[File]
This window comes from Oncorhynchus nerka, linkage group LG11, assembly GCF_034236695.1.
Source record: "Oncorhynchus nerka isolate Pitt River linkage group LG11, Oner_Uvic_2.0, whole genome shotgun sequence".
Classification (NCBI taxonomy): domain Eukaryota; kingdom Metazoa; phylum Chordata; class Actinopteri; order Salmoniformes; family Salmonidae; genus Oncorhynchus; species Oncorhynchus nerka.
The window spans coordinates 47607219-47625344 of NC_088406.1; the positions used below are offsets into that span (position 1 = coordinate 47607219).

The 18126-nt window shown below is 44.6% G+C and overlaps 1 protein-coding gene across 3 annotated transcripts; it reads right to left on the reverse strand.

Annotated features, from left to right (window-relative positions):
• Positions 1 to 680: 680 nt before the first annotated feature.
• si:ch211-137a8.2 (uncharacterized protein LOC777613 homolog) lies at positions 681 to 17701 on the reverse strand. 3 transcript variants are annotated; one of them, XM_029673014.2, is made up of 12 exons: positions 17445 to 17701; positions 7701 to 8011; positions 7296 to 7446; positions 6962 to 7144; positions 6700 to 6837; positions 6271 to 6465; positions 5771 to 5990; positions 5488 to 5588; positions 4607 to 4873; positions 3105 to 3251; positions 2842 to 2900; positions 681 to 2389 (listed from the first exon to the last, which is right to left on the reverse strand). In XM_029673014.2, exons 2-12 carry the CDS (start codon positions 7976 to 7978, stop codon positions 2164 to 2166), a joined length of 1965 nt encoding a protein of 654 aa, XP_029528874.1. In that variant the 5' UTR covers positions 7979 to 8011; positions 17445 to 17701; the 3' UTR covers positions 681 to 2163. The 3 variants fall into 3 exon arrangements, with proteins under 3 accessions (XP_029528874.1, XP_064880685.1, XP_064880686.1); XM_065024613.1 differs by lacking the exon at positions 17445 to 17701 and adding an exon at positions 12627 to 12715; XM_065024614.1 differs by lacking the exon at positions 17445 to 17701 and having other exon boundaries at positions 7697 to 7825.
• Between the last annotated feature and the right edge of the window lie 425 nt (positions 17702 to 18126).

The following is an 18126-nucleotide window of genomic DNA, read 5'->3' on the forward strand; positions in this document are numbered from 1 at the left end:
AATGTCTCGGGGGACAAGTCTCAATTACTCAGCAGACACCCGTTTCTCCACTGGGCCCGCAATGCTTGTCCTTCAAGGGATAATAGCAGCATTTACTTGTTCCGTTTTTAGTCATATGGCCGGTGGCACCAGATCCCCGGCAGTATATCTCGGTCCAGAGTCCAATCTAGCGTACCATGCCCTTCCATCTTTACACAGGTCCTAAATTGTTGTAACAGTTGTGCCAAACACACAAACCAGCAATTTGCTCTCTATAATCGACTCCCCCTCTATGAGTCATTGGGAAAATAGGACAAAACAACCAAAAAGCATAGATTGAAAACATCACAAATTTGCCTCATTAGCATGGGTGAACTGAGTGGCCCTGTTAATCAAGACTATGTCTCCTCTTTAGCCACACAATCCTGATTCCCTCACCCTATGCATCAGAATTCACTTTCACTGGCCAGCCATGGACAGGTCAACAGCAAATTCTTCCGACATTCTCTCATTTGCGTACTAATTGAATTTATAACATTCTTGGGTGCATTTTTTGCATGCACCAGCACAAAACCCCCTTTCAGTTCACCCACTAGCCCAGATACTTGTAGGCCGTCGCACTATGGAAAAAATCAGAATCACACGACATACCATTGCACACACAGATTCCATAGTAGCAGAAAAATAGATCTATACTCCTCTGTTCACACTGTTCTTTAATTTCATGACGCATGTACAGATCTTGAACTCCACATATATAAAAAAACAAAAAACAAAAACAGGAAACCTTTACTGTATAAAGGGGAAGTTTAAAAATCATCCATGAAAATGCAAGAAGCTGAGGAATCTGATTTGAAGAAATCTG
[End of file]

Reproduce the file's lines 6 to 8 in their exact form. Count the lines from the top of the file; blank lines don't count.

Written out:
Annotated features, from left to right (window-relative positions):
• Positions 1 to 680: 680 nt before the first annotated feature.
• si:ch211-137a8.2 (uncharacterized protein LOC777613 homolog) lies at positions 681 to 17701 on the reverse strand. 3 transcript variants are annotated; one of them, XM_029673014.2, is made up of 12 exons: positions 17445 to 17701; positions 7701 to 8011; positions 7296 to 7446; positions 6962 to 7144; positions 6700 to 6837; positions 6271 to 6465; positions 5771 to 5990; positions 5488 to 5588; positions 4607 to 4873; positions 3105 to 3251; positions 2842 to 2900; positions 681 to 2389 (listed from the first exon to the last, which is right to left on the reverse strand). In XM_029673014.2, exons 2-12 carry the CDS (start codon positions 7976 to 7978, stop codon positions 2164 to 2166), a joined length of 1965 nt encoding a protein of 654 aa, XP_029528874.1. In that variant the 5' UTR covers positions 7979 to 8011; positions 17445 to 17701; the 3' UTR covers positions 681 to 2163. The 3 variants fall into 3 exon arrangements, with proteins under 3 accessions (XP_029528874.1, XP_064880685.1, XP_064880686.1); XM_065024613.1 differs by lacking the exon at positions 17445 to 17701 and adding an exon at positions 12627 to 12715; XM_065024614.1 differs by lacking the exon at positions 17445 to 17701 and having other exon boundaries at positions 7697 to 7825.